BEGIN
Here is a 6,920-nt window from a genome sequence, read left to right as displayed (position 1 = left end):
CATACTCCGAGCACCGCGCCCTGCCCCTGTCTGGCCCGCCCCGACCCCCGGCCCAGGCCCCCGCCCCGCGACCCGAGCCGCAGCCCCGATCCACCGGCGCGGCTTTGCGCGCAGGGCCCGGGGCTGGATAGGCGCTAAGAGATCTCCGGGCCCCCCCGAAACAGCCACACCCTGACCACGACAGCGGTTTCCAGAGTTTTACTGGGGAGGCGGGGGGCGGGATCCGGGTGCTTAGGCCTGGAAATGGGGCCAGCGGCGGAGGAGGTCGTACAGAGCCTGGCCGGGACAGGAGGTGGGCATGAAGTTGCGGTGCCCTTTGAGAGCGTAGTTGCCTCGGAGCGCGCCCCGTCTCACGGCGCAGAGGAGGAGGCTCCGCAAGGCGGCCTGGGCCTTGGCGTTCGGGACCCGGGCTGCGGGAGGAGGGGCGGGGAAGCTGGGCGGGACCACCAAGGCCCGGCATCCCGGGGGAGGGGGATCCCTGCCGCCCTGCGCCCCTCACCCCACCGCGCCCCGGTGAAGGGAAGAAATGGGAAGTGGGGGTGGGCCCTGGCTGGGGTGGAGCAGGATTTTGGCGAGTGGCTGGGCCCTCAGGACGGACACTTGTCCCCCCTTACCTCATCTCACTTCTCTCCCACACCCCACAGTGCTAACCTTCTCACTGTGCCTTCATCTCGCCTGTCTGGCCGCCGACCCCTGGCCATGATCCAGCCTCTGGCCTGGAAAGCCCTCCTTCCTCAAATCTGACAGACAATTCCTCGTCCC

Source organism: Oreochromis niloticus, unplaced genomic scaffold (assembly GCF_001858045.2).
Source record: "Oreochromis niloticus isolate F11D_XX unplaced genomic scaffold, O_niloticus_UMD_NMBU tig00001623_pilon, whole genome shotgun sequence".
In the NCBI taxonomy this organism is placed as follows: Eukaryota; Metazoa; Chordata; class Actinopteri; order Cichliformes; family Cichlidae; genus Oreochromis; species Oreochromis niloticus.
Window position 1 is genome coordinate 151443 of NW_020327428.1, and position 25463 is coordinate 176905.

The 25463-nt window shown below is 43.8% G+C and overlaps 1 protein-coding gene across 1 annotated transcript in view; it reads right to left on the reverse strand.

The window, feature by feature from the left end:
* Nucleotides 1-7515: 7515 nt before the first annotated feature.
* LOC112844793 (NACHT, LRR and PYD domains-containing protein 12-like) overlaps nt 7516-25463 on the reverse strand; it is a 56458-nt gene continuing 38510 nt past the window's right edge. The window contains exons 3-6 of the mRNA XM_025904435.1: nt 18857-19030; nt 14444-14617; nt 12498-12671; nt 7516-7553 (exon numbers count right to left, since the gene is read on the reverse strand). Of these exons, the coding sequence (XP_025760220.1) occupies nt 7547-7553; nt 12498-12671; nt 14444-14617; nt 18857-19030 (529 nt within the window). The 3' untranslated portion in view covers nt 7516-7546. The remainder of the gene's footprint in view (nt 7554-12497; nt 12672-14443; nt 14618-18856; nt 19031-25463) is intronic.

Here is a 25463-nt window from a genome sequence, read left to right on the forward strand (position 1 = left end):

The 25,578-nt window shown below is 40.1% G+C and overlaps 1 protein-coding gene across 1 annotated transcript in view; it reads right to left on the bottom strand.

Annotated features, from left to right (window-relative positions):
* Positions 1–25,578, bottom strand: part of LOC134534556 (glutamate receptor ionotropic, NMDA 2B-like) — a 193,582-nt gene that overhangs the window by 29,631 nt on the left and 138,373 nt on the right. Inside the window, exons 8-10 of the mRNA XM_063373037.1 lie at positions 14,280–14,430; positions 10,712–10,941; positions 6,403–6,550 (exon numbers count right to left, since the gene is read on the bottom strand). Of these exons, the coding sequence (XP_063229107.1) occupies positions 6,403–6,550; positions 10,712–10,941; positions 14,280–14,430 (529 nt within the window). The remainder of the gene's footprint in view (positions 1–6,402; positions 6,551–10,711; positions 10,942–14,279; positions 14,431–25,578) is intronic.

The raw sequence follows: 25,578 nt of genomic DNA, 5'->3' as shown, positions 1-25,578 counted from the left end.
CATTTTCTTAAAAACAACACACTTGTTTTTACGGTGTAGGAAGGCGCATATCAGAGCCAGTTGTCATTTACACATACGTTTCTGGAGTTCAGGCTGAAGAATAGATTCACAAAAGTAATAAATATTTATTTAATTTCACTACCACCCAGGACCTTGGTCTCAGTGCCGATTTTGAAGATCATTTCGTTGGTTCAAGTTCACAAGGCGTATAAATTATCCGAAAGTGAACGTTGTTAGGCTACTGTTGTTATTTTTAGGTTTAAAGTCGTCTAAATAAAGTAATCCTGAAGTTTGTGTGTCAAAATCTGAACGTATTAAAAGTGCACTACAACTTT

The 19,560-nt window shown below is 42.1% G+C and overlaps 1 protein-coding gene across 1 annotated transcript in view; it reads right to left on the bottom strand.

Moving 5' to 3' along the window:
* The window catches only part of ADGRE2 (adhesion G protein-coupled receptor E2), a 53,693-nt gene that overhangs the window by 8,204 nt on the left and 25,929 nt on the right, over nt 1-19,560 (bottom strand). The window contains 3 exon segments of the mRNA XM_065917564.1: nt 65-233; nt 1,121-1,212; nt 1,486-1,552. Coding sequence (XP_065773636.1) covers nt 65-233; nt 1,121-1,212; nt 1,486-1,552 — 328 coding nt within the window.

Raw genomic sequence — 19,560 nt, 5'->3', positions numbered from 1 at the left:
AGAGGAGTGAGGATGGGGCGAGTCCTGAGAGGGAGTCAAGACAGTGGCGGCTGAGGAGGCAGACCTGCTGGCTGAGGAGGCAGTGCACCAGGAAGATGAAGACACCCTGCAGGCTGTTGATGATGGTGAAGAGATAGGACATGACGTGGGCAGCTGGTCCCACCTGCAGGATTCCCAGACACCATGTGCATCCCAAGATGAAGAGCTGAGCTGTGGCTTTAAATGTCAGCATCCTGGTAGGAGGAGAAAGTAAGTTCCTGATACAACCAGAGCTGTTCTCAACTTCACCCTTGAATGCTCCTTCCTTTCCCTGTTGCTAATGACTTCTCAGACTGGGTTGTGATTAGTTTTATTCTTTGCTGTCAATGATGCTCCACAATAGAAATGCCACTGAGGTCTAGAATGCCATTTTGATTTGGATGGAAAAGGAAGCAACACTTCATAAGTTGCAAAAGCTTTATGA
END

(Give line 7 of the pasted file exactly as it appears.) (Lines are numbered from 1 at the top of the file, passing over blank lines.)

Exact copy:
The 25463-nt window shown below is 43.8% G+C and overlaps 1 protein-coding gene across 1 annotated transcript in view; it reads right to left on the reverse strand.